Obamacare: Critics seize on low enrollment numbers
WASHINGTON -- Just 106,000 Americans successfully signed up in October for health coverage through President Obama’s healthcare law, the administration announced Wednesday in a report that underscored damage from the botched launch of the law and gave critics new fuel in their effort to roll it back.
The tally falls well short of administration hopes that as many as 500,000 people would select a health plan in the first month of enrollment.
Enrollment has been particularly weak in the 36 states whose new insurance marketplaces are being run by the federal government.
Fewer than 27,000 consumers signed up for coverage on a federally run marketplace. These federal marketplaces rely on the malfunctioning healthcare.gov website, which Obama administration officials are scrambling to repair.
“More people in Michigan have had their healthcare plans canceled than have enrolled nationwide,” said a statement from U.S. House Ways and Means Committee Chairman Dave Camp (R-Mich.). He warned the early numbers could foretell “a fundamental breakdown of the insurance market.”
Immediately after the numbers were released, House Speaker John A. Boehner (R-Ohio) renewed his call for legislation that would change the law to prevent Americans from losing access to the healthcare plans they currently have. Obama has been looking for ways to make such changes without involving Congress, where Republicans are looking for any opportunity to repeal the entire law.
“This report is a symbol of the failure of the president’s healthcare law,” Boehner said in a statement. “It is a rolling calamity that must be scrapped.”
Enrollment was stronger in several states that are running their own marketplaces, including California, which had more than 35,000 enrollees in October, more than double any other state.
Despite the relatively low enrollment numbers, administration officials stressed Wednesday that consumer interest in health insurance appears strong.
Nationwide, nearly 1.1 million people have been deemed eligible to get insurance through one of the new marketplaces, according to applications that have been submitted by consumers, the Department of Health and Human Services reported. An additional 396,000 people have been deemed eligible for the government’s Medicaid and Children’s Health Insurance Program, officials reported.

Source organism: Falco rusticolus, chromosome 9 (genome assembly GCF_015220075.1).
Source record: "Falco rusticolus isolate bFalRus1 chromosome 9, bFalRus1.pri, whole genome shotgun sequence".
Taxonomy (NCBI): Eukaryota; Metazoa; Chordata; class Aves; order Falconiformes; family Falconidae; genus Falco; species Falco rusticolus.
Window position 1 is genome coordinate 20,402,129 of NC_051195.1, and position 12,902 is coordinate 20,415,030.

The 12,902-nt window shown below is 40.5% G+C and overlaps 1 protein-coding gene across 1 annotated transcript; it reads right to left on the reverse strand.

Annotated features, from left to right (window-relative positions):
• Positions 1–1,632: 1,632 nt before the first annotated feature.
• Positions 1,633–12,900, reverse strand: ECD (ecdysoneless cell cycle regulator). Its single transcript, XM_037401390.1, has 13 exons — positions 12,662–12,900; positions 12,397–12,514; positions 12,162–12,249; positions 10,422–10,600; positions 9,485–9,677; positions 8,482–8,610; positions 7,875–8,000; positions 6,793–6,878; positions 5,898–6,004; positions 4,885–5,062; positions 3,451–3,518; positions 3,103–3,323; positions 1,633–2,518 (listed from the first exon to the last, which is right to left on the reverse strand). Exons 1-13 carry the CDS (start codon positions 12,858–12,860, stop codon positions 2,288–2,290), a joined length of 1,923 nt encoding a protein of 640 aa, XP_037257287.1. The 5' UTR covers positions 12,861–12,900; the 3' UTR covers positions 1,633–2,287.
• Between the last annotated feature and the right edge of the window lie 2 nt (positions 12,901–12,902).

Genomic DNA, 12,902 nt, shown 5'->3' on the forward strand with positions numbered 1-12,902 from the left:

“The promise of quality, affordable coverage is increasingly becoming reality in this first wave of applicants,” Health and Human Services Secretary Kathleen Sebelius said. “We expect enrollment will grow substantially throughout the next five months.”
“There is no doubt the level of interest is strong. We expect enrollment will grow substantially throughout the next five months, mirroring the pattern that Massachusetts experienced” when it adopted its statewide program for near-universal health coverage. “We also expect that the numbers will grow as the website, healthcare.gov, continues to make steady improvements.”
Health policy experts have also cautioned that enrollment is often slow at the start of a new government program.
For example, two-thirds of enrollees in Medicare Part D drug plans did not sign up for a plan until after coverage began in 2006, according to an analysis by Avalere Health, a Washington, D.C.-based health consulting firm.
The Obama administration hopes to ultimately get about 7 million Americans signed up for health coverage through the state and federal marketplaces, including about 2.7 million who are between the ages of 18 and 34.
Those numbers are viewed as critical to ensuring that the new insurance pools have adequate numbers of healthy consumers to balance the expected influx of sick Americans who are eager to get health coverage.
Consumers have until Dec. 15 to sign up for insurance if they want to be covered on Jan. 1.
The open enrollment period under the law runs until March 31, however, giving consumers almost three more months in 2014 to select a plan and not be penalized for lacking health coverage.
The release of the low enrollment figures comes as Democrats on Capitol Hill are becoming increasingly nervous over the political impact of the Obamacare rollout. Polls show President Obama’s job approval dropping to the lowest levels of his presidency. The public’s view of whether Obama can be trusted has taken a particularly serious hit.
Obama has had to apologize for the fact that several million Americans have received notices that existing health plans will be canceled in 2014, despite his promises that everyone who had plans they liked could keep them.
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